from Egypt through the Levantine core (Syro-Palestinian) area along the fertile crescent to
include Mesopotamia. Ancient intercultural communication was so extensive throughout this
zone that we should not be surprised if ideas and practices from the whole of it were known in at

9
John L. Sorenson, A Complex of Ritual and Ideology Shared by Mesoamerica and the Ancient Near East
Sino-Platonic Papers, 195 (December 2009)

least the middle of the territory. Mesoamerica is defined in equally broad geographical terms
as the area between central Mexico and western Honduras throughout which a common
civilization was spread.
As to when the parallel traits first made their appearance, the data are not entirely clear
for many features. In the Near East archaeology has revealed the probable presence of certain of
the features, such as ziggurats or pyramids, by 3000 BCE, about when written documents came
into use. When early documentary texts are brought into consideration, many associated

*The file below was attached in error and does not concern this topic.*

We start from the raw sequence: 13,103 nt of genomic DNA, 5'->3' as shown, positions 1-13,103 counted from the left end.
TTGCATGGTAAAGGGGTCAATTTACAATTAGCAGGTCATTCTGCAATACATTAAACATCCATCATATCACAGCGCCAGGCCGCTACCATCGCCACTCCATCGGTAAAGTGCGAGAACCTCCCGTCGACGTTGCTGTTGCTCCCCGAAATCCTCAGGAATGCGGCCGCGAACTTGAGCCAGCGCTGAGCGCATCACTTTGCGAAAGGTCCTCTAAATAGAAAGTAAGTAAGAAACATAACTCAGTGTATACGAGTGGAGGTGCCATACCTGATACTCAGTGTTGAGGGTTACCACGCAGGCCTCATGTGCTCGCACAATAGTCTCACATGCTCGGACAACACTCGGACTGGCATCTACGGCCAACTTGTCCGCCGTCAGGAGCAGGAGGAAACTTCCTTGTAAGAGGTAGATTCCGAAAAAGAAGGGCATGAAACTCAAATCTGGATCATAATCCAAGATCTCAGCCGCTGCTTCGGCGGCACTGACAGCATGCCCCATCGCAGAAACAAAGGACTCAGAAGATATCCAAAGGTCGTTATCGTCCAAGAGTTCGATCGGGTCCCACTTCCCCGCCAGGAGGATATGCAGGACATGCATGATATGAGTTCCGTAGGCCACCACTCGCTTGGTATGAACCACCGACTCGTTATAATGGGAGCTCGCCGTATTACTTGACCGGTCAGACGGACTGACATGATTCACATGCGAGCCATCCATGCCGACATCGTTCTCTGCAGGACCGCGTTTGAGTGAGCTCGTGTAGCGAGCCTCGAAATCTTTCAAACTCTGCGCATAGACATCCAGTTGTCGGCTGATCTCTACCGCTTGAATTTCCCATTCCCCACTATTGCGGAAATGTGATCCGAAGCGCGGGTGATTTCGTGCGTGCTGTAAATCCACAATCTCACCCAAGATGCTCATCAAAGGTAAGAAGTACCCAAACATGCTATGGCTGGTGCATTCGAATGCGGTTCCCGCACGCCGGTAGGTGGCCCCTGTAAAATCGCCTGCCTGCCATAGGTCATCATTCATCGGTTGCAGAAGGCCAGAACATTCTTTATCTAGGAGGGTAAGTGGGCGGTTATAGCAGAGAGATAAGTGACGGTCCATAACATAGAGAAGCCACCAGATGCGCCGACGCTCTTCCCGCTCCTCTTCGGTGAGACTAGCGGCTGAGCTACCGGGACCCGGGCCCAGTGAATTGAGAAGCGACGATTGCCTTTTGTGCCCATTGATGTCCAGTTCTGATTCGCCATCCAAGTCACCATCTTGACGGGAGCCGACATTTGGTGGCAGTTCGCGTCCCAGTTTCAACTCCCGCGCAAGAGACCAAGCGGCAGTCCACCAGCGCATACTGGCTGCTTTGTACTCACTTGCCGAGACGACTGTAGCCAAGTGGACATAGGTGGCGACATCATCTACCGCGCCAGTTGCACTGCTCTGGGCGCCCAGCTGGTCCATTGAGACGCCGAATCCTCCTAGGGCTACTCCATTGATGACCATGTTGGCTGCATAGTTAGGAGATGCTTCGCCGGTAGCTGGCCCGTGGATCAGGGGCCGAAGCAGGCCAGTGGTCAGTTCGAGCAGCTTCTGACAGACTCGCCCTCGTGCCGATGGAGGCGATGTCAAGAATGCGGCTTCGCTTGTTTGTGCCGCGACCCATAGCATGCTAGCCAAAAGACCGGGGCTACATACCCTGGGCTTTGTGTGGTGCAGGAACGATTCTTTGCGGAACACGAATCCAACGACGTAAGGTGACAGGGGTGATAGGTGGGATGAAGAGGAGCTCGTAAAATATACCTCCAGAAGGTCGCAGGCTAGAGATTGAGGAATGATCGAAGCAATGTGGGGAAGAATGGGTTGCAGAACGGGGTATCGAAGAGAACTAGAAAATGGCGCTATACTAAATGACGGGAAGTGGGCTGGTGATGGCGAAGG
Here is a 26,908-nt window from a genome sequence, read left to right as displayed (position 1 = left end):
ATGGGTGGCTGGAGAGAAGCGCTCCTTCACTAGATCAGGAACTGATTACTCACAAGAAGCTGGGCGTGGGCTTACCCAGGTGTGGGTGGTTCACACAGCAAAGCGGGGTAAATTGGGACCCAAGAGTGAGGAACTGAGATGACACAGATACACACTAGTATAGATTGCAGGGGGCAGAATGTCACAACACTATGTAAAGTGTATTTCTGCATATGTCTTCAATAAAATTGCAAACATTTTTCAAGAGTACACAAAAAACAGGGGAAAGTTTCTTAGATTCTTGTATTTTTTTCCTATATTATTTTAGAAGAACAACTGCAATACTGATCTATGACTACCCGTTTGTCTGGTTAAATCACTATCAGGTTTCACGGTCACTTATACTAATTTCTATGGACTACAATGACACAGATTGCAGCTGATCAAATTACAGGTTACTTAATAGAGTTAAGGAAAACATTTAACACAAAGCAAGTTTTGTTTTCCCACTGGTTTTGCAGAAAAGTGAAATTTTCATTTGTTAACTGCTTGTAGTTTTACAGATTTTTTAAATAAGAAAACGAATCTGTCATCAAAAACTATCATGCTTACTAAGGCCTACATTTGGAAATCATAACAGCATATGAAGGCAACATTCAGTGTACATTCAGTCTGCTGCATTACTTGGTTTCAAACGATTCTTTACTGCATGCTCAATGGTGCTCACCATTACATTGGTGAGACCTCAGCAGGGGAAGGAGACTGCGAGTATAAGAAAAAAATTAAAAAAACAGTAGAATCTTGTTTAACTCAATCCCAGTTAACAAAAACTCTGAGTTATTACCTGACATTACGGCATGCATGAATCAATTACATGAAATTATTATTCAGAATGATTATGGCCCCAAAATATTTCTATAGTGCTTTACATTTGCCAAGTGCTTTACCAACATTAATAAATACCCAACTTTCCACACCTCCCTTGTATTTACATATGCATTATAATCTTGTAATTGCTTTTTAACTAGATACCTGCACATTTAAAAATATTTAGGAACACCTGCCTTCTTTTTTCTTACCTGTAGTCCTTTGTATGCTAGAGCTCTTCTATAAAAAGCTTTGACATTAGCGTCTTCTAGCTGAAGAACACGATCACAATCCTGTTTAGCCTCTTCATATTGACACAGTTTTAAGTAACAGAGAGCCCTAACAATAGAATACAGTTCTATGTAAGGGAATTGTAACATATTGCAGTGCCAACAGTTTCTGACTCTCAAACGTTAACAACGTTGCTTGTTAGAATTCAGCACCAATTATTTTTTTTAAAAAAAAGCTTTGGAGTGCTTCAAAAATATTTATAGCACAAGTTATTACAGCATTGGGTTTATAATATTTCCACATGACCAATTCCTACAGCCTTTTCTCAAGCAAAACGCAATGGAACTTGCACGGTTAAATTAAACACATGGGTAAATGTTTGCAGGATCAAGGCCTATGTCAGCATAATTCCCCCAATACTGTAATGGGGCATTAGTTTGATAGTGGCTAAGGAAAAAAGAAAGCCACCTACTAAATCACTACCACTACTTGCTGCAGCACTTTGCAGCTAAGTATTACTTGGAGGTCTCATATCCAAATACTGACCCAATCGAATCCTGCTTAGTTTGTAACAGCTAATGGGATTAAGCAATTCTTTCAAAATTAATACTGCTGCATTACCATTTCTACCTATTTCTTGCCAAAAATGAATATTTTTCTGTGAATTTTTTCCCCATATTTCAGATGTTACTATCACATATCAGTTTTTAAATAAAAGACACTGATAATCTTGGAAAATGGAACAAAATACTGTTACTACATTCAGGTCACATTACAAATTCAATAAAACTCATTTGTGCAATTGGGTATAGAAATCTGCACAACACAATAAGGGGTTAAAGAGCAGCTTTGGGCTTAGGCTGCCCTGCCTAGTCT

ideological traits are shown to be present soon thereafter. Between the texts, art and artifacts
most of our Near Eastern list can be placed in time with considerable assurance by the end of the
Iron Age, i.e., no later than 500 BC.
For Mesoamerica a scarcity of ancient documents forces us to rely for much data (e.g., on
myths and motifs) upon what is known of those lands and cultures as late as the time of the
Spanish conquest. However it is possible to project back in time much of the data on ideology
and religion that the Spaniards and hispanicized Indians recorded after the conquest. There are
many indications that civilization in the area was highly conservative. Beliefs and practices still
current as of 1500 CE often prove to have been in place two or even three millennia earlier as
shown by art and archaeology. Some basic Mesoamerican cultural patterns seem to show up in
the Early (pre-1000 BCE), or at least the Middle, Pre-Classic period (1000400 BCE). There are